2.5. Image Processing and Statistical Analysis
Adjustments for image contrast and the superimposition of images and colorization of monochrome fluorescence images were performed using Adobe Photoshop (ver. 7.0; Adobe Systems Inc., San Jose, CA, USA). ABR threshold shift values and vestibular function test scores before and after surgery were compared using paired -tests. Peripheral vestibular organ hair cell counts, in controls and after surgery, were compared using Student’s -test; the c-Fos immunoreactivity of the vestibular nucleus after surgery was assessed in a time series using the Kruskal-Wallis test, with Bonferroni’s multiple comparison post hoc test applied if . A value of was taken to indicate statistical significance. The InStat (ver. 3.0; GraphPad Software, La Jolla, CA, USA) and SPSS for Windows (ver. 13.0; SPSS Inc., Chicago, IL, USA) software packages were used for statistical analysis.
3.1. ABR Threshold Shifts
Just after cochleostomy, significant hearing threshold shifts were observed at all measured frequencies; these were sustained until 20 days after surgery (; Figure 2). These results suggest that cochlea damage or permanent hearing threshold shifts occurred after cochleostomy.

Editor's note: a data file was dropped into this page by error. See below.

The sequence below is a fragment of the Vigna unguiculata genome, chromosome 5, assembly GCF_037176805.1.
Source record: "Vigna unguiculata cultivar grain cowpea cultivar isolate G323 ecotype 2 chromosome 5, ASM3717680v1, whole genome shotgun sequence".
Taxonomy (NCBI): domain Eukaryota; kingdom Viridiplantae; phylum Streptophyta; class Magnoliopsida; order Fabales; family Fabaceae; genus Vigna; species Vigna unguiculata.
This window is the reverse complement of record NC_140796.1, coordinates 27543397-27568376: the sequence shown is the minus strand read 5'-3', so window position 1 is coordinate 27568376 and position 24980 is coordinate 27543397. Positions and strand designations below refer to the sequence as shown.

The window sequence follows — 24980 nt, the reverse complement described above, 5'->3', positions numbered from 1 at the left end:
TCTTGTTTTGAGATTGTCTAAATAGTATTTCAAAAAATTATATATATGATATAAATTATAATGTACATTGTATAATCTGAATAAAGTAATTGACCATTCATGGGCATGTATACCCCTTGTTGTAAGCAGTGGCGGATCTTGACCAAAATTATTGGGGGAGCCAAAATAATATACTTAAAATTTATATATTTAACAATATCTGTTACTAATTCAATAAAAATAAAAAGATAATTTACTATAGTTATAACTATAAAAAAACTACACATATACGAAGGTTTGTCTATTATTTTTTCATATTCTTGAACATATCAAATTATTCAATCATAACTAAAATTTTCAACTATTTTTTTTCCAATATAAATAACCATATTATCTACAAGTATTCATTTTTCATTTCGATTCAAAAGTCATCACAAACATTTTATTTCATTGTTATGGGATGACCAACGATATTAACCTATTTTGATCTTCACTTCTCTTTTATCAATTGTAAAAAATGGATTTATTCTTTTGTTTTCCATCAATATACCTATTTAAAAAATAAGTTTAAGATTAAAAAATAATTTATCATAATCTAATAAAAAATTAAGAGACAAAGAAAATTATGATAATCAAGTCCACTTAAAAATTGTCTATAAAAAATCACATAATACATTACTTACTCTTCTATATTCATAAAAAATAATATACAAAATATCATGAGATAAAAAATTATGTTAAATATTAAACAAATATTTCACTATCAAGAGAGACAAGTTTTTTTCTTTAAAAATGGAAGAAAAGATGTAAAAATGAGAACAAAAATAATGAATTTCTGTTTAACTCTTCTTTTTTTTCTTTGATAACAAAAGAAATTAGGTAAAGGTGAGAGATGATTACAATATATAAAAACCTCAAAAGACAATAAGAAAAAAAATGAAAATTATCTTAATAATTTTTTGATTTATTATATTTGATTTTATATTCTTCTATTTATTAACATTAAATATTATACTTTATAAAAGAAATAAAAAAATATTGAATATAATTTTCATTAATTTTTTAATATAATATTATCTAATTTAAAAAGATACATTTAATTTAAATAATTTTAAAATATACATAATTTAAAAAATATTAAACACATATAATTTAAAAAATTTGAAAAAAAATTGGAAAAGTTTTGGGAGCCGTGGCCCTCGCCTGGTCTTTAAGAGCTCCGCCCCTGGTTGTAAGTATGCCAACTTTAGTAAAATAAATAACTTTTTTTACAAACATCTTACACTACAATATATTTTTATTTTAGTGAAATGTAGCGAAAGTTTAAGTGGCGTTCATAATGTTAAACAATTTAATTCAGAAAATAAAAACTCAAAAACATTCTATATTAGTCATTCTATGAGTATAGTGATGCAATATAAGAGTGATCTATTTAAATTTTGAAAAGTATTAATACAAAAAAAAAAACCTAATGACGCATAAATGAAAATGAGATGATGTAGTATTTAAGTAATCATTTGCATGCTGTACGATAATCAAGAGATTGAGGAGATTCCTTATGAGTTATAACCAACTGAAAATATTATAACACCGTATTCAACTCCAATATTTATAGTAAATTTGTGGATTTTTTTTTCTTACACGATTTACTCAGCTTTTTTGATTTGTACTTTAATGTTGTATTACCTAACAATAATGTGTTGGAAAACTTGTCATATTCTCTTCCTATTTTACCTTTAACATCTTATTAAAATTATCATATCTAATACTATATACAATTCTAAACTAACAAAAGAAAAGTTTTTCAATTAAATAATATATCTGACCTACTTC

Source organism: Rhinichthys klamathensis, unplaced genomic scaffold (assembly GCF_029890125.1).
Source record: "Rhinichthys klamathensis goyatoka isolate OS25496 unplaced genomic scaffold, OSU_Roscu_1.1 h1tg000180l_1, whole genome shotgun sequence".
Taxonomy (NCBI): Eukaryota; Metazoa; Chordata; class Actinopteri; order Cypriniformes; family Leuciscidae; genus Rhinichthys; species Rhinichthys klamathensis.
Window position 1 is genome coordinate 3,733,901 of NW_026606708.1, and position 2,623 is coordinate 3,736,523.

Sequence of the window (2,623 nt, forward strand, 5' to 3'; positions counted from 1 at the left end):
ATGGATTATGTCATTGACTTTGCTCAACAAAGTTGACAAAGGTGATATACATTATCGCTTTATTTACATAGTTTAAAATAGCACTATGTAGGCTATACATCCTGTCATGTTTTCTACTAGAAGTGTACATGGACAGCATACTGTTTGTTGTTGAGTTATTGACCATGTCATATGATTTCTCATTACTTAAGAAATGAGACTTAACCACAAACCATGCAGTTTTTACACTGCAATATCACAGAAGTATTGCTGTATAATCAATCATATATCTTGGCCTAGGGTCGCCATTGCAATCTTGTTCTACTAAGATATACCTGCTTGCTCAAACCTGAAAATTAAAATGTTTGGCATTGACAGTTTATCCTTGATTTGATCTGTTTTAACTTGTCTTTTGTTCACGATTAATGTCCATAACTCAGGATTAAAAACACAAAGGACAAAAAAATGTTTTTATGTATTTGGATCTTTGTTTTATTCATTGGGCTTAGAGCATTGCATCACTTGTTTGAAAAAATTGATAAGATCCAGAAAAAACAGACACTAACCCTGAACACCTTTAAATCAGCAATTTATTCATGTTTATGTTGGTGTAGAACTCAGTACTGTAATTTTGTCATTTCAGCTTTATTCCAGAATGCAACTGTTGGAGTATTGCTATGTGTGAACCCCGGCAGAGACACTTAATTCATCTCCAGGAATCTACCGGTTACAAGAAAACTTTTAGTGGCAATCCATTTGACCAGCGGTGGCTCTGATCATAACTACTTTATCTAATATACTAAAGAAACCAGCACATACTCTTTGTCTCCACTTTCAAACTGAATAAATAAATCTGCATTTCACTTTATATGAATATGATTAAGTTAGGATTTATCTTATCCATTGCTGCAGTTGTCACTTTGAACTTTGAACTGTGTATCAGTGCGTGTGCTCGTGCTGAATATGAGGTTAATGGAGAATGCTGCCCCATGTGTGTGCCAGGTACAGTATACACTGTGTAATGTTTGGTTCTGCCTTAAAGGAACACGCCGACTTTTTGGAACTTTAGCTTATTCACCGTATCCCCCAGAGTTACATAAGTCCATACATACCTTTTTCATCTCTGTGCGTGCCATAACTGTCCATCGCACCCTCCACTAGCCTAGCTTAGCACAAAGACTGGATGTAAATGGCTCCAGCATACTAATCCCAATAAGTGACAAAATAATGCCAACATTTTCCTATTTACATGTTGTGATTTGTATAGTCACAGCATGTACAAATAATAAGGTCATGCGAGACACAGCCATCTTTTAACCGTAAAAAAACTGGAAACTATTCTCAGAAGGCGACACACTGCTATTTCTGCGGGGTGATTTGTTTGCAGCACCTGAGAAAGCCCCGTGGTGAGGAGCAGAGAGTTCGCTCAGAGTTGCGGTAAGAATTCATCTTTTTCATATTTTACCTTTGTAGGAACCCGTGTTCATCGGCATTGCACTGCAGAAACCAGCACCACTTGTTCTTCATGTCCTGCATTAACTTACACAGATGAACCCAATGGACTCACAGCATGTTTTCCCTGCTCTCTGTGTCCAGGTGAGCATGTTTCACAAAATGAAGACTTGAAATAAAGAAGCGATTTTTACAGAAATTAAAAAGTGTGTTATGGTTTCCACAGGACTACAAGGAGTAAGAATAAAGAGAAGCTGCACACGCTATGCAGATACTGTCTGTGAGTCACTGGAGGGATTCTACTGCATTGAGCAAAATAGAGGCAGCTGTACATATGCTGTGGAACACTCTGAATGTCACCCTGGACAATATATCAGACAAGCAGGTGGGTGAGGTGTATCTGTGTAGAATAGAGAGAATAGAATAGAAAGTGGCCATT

3.2. Vestibular Function Test
Before cochleostomy, gain in the SHA test was within the normal range at all rotation frequencies; at 6 hours after cochleostomy, gain was significantly decreased at all frequencies () and was below the normal range at 0.02, 0.08, 0.16, and 0.32 Hz (Figure 3(a1)). After 6, 10, and 20 days, the gain tended to deteriorate over time (Figure 3(b1)); after 20 days, it was significantly lower relative to preoperative levels at all frequencies () and was below the normal range at 0.08, 0.16, 0.32, and 0.64 Hz (Figure 3(b1)).
Symmetry was within the normal range at all frequencies before cochleostomy; at 6 hours after cochleostomy, there was asymmetry toward the side operated on at low frequencies (i.e., 0.02 and 0.04 Hz; , Figure 3(a2)) such that vestibular function in the ear operated on was reduced relative to the ear not operated on. This deviation in symmetry recovered slightly after 1 and 3 days but remained outside the normal range at 0.08 Hz (Figure 3(b2)). After 6, 10, and 20 days, the symmetry was back within the normal range, indicating that asymmetric vestibular function was compensated for even though the gain had not recovered fully (Figure 3(b2)).